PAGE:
In October a new contemporary cultural space opened in Paris. Conceived by an American scientist and novelist, David Edwards, Le Laboratoire, www.lelaboratoire.org
, is a meeting point for artists and scientists to share thoughts, ideas, visions, and see what happens as a result. Two leading figures in these respective fields, who in all likelihood have never met and may not know each other’s work, come together to explore concepts and “push the limits of understanding,” as the mission statement declares. The production is (more or less) spontaneous, and attempts to lay new groundwork. It’s a tricky concept to pull off, which why the name of the space, Le Laboratoire, is a good one, because in actuality the work developed is truly experimental.
The space takes up the ground and lower levels of a building in the 1st arrondissement, just up the way from the Louvre. The façade is all glass with shades of gray and black paint and white neon signage. Set into part of the façade is a ‘theatre optique,’ a niche that has been carved between the glass façade and the interior to display video work. On view now is a piece by the artist Patrick Sorin as well as a more informational type video that presents David Edwards describing his vision for the space and how the project developed.
The inaugural exhibitions have been in the making for over a year. The main space presents work by the French artist Fabrice Hyber that developed out of his encounters with Robert Langer, a leading scientist in stem cell research at MIT. The two met for one week last January when they decided to focus their project on the experience of a stem cell transforming into a neuron. Hyber took all of the scientific data and information gleaned from their ongoing exchanges, continued his own research and from this created a series of paintings, sculptures and installation work. Hyber subtitled the project “food for thought,” and several of the works, such as a figure constructed out of fruits and vegetables or the two vats of champagne with fruits in the process of fermentation, deal explicitly with this theme of transformation, decomposition and bodily function. There are several large paintings that look like studies form a notebook with words, formulas, numbers and charts, and an inflatable sculpture that resembles an esophagus. The whole experience is part funhouse for science and part artist’s studio.
In a smaller space set right next to the entrance is an exhibition titled Bel-Air, and it is the result of collaboration between David Edwards, and the French designer Matthew Lehanneur. Using research and observations of NASA scientists, the two artists created a type of air filter that is part design object, part environmental gadget. The artists learned that early on many astronauts had returned from space flights with high levels of toxic chemicals in their systems due to the synthetic materials of the spacecraft. NASA scientists soon began studying certain types of plants that were said to act as natural filters, absorbing and metabolizing the gases to help combat this effect. Edwards and Lehanneur take this concept into the contemporary home, a space that is also filled with synthetic materials, and they have created a small, pod-like structure that houses a small plant. The pod is white with a clear top and it rests on the floor. The filter supposedly passes dirty air past the surfaces of the plants, thereby strengthening the capacity of the plants to absorb the toxins and rendering the plant “more intelligent,” i.e. able to ward off a higher amount of the gases. If all this is true, which it seems to be, Bel-Air is a truly innovative concept housed in a chic design object. This exhibition seems to succeed a bit more than the other in part because the two were coming from a shared interest and a more collaborative working process.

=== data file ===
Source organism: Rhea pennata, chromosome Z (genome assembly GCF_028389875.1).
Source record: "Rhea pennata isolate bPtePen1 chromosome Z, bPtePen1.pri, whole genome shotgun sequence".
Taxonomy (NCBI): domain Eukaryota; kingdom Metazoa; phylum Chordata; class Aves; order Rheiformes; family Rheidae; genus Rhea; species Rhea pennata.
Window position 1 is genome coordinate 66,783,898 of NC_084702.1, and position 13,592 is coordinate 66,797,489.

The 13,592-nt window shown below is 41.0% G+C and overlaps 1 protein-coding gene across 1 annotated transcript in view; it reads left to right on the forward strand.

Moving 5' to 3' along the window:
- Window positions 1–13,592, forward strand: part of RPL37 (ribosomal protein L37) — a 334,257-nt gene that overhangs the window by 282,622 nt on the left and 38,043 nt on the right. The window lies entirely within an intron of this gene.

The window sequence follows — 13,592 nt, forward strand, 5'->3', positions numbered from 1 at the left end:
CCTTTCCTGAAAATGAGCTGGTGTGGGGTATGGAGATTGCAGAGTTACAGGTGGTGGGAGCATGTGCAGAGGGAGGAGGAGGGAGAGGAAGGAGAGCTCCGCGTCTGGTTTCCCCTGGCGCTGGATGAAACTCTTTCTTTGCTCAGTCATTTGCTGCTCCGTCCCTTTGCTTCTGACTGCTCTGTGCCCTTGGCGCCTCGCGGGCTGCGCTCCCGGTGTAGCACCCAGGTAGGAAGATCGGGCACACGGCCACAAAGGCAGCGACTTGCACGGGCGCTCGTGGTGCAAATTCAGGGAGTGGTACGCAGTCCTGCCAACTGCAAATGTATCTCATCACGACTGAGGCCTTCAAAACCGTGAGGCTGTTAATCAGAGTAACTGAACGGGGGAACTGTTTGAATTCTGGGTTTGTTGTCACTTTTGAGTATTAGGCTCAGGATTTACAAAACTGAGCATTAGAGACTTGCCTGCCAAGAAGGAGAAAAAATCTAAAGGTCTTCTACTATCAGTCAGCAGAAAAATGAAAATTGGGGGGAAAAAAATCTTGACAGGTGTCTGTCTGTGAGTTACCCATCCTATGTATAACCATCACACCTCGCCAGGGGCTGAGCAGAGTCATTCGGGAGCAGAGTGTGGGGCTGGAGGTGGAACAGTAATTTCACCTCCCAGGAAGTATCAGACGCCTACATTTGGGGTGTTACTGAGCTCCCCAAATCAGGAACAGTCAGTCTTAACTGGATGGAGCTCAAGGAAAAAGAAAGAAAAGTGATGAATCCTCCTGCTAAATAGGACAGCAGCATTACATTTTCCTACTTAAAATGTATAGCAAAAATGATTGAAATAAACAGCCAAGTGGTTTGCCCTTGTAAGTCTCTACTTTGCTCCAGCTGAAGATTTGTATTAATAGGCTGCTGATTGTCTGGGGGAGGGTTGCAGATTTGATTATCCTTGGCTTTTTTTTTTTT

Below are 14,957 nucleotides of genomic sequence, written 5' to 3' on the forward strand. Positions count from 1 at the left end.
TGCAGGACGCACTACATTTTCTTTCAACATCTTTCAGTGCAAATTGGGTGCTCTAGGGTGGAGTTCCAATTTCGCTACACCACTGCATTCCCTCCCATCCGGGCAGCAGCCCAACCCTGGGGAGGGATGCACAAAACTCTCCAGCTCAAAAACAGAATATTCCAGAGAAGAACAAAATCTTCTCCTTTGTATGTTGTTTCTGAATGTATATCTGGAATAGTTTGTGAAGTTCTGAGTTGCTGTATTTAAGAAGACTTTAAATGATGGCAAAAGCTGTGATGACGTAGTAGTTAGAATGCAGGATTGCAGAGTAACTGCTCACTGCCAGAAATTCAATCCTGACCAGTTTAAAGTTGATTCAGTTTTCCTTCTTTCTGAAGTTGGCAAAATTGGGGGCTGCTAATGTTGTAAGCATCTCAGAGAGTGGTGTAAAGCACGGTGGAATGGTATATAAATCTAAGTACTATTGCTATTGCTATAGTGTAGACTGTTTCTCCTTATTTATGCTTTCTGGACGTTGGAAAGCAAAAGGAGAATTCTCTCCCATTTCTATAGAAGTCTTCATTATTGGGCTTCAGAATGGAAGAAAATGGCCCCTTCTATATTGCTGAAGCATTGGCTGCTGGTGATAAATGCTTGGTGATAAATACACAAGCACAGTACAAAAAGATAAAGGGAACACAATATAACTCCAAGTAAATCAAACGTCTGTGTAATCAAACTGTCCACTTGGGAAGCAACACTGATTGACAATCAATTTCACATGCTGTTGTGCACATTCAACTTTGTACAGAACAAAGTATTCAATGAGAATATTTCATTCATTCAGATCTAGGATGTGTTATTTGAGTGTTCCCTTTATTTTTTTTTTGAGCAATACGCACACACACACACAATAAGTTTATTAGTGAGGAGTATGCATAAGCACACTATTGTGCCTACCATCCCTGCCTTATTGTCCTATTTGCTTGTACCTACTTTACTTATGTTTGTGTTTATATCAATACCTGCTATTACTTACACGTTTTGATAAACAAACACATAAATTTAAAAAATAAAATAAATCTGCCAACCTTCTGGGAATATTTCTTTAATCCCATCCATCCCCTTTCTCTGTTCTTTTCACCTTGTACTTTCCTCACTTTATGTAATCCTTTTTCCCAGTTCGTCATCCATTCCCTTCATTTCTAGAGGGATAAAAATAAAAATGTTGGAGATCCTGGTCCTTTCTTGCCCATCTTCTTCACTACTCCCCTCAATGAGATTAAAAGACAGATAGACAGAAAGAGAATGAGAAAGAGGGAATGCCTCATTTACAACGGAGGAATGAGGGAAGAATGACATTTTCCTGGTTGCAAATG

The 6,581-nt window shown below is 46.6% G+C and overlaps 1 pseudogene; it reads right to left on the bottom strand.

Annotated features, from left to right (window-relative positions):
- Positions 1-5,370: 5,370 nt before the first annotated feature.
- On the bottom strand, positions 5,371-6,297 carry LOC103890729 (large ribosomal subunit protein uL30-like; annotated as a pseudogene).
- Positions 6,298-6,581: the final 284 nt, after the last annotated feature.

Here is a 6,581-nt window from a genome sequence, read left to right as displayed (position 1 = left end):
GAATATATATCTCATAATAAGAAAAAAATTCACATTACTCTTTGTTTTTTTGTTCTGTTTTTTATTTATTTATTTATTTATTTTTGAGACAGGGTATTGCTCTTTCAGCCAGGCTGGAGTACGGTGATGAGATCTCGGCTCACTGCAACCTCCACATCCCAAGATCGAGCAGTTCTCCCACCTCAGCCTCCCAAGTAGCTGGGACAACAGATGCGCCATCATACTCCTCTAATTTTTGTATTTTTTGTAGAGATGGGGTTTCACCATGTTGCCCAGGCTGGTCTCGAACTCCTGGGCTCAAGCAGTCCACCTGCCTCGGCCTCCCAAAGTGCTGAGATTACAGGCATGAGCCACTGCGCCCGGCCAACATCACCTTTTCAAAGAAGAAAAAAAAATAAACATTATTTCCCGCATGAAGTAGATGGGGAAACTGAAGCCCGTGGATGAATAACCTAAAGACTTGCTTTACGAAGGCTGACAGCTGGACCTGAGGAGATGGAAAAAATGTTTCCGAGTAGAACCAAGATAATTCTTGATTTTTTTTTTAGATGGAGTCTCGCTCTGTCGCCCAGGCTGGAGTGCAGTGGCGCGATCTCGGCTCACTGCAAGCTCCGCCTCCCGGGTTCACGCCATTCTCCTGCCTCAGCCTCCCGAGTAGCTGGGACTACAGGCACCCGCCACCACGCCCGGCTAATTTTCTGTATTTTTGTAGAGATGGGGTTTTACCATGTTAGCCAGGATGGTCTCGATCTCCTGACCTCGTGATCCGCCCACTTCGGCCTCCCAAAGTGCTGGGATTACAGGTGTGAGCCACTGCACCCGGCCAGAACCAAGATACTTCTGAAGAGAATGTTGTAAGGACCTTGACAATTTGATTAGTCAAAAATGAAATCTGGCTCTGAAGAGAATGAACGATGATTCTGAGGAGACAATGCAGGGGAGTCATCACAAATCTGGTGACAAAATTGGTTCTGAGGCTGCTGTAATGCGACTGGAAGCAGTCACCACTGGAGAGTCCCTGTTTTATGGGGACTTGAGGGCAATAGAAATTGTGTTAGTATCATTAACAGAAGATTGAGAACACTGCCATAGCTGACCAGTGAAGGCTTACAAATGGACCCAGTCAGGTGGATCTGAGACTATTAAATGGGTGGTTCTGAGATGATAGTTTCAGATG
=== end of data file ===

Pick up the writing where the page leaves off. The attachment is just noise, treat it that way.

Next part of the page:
It will be interesting to see how Le Laboratoire develops in the coming months. Being privately funded allows for flexibility and real experimentation and the program has an ambitious agenda that should make for an exciting addition to the Paris art scene.